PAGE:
“I happened to see you greeting the Duchess of Arcachon-Qwghlm earlier,” Daniel confessed.

“She goes by de la Zeur-’tis less formal that way,” Dappa broke in.

Daniel was brought up short for a moment, then finally got a wry look on his face, and shook his head. “You are strangely giddy. I should never have ordered you usquebaugh.”

“Too long on land.”

“When do you sail for Boston?”

“Ah, to business! We’d hoped to depart in the second half of April. Now, we think early May. What do you wish us to fetch from there?”

“Twenty years’ work. I do hope you shall have a care with it.”

“In what form is the work? Manuscripts?”

“Yes, and machinery.”

“That is an odd word. What does it mean?”

“I beg your pardon. It is theatre-jargon. When an angel descends, or a soul lights up to heaven, or a volcano erupts, or any other impossible thing seems to happen on the stage, the people behind the scenes, who’ve made it happen, give the name machinery to the diverse springs, levers, rigging, et cetera used to create the illusion.”

“I did not know you ran a theatre in Boston.”

“You jest, sir, the Bostonians would never have allowed it-they’d have sent me packing to Providence.”

“Then how comes it you have machinery in Boston?”

“I used the term ironically. I built a machine there-across the river actually, in a shack about halfway ’tween Charlestown and Harvard-a machine that has nothing to do with theatrical illusions. I need you to bring it to me.”

“Then I must know, in order: Is it dangerous? Is it bulky? Is it delicate?”

“In order: yes, no, yes.”

“In what wise is it dangerous?”

“I’ve no idea. But I’ll tell you this, ’tis only dangerous if you turn the crank, and give it something to think on.”

“Then I’ll take the crank off and keep it in my cabin, and use it only to bash pirates on the head,” announced Dappa. “And I shall forbid the crew to hold conversations with your machinery, unless they are devoid of intellectual stimulation: nothing beyond a polite ‘Good day, machinery, how goes it with thee, does the stump of thy crank ache of a damp morning?’ ”

“I suggest you pack the parts in barrels, stuffed with straw. You shall also find many thousands of small rectangular cards with words and numbers printed on them. These are likewise to be sealed in watertight casks. Enoch Root may already have seen to it by the time you reach Charlestown.”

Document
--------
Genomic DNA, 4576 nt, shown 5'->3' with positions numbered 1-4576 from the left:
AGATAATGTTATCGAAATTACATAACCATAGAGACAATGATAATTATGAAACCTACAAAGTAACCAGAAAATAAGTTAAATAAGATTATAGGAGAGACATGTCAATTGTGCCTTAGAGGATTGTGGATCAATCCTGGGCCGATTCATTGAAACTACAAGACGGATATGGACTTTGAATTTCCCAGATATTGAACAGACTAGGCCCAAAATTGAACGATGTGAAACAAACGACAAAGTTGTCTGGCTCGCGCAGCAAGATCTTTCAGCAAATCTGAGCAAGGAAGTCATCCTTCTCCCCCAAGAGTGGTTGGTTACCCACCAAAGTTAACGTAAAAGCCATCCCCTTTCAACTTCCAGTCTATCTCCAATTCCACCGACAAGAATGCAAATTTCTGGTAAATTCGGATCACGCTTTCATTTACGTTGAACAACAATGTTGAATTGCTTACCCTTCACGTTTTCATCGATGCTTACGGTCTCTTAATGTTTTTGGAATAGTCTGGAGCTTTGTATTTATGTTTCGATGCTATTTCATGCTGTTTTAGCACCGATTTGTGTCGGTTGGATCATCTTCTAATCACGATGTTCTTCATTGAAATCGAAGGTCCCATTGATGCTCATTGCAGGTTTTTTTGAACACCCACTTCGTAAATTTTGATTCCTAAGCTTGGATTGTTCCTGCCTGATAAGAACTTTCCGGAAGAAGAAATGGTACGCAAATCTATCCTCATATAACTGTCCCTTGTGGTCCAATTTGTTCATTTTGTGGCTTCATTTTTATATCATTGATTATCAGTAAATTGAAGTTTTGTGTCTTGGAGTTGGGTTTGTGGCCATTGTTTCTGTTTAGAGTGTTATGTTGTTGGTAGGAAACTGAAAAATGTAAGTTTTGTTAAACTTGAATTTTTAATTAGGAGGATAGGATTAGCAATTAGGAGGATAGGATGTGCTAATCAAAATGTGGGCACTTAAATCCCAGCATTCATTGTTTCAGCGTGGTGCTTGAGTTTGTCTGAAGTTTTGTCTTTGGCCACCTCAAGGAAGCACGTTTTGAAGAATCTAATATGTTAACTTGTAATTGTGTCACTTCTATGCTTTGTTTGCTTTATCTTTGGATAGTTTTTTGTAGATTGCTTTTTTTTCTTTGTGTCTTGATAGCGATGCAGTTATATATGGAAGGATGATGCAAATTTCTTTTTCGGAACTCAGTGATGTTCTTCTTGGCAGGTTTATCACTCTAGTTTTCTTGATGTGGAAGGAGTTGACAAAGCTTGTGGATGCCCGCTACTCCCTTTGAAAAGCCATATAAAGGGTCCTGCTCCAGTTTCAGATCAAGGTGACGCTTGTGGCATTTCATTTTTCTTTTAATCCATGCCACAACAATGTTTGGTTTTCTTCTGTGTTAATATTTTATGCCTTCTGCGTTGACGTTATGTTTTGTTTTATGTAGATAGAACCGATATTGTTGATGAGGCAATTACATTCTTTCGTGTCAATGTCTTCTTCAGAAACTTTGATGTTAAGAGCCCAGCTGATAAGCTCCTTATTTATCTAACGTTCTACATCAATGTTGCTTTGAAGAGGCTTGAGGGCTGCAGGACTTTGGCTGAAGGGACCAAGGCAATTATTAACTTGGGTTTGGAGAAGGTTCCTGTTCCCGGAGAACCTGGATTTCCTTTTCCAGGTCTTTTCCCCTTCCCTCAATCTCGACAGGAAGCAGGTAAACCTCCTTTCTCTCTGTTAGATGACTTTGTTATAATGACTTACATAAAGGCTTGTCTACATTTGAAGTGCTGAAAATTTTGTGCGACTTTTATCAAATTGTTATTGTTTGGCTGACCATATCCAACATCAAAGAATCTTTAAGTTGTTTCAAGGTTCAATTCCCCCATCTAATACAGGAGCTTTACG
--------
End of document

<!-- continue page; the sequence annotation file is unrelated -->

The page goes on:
At the mention of Enoch’s name, Dappa glanced away from Daniel’s face, as if the older man had committed an indiscretion, and picked up his dram to take a sip. And that was all the opening needed for the Marquis of Ravenscar to irrupt upon their conversation. He appeared so suddenly, so adroitly, it was as if some machinery had injected him into the Kit-Cat Clubb through a trap-door.

“From one odalisque to another, Mr. Dappa! Haw! Is it not so! For I take it that you are the writer.”

“I am a writer, my lord,” Dappa answered politely.

“I hope I do not offend by confessing I’ve not read your books.”

“On the contrary, my lord,” Dappa said, “there is nothing quite so civilized as to be recognized in public places as the author of books no one has read.”

“If my good friend Dr. Waterhouse were polite enough to make introductions, I should not have to rely ’pon guess-work; but he was raised by Phanatiques.”

“It is too late for formalities now,” Daniel answered. “When another begins a conversation with a cryptickal outburst on odalisques, what is there for a polite gentleman to do?”

“Not cryptickal at all! Not in the slightest!” protested the Marquis of Ravenscar. “Why, ’tis known to all London now, at” (checking his watch) “nine o’clock, that at” (checking his watch a second time) “four o’clock, Mr. Dappa was on hand to greet the Duchess of Arcachon and of Qwghlm!”

“I told you!” Daniel said, in an aside to Dappa, and put his two fingers to his eyes, then pointed them across the room toward the phant’sied spies and observers.

“You told him what!?” Roger demanded.

“That people were watching us.”

“They’re not watching you,” Roger said, highly amused. Which told Daniel, infallibly, that they were. “Why should anyone watch you? They’re watching Dappa, making the rounds of the odalisques!”

“There you go again-what on earth-?” Daniel demanded.